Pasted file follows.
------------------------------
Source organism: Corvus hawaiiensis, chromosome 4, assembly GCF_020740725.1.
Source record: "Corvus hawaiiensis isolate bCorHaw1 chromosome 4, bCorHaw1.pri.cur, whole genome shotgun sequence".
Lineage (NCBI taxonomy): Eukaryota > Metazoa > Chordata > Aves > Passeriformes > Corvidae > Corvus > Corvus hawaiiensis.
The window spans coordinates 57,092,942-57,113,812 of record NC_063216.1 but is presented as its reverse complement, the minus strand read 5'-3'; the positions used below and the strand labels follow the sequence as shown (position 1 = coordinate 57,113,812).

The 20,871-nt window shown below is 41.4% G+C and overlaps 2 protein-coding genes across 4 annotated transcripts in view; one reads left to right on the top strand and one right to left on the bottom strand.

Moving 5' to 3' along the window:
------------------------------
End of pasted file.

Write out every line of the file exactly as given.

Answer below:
Source organism: Corvus hawaiiensis, chromosome 4, assembly GCF_020740725.1.
Source record: "Corvus hawaiiensis isolate bCorHaw1 chromosome 4, bCorHaw1.pri.cur, whole genome shotgun sequence".
Lineage (NCBI taxonomy): Eukaryota > Metazoa > Chordata > Aves > Passeriformes > Corvidae > Corvus > Corvus hawaiiensis.
The window spans coordinates 57,092,942-57,113,812 of record NC_063216.1 but is presented as its reverse complement, the minus strand read 5'-3'; the positions used below and the strand labels follow the sequence as shown (position 1 = coordinate 57,113,812).

The 20,871-nt window shown below is 41.4% G+C and overlaps 2 protein-coding genes across 4 annotated transcripts in view; one reads left to right on the top strand and one right to left on the bottom strand.

Moving 5' to 3' along the window: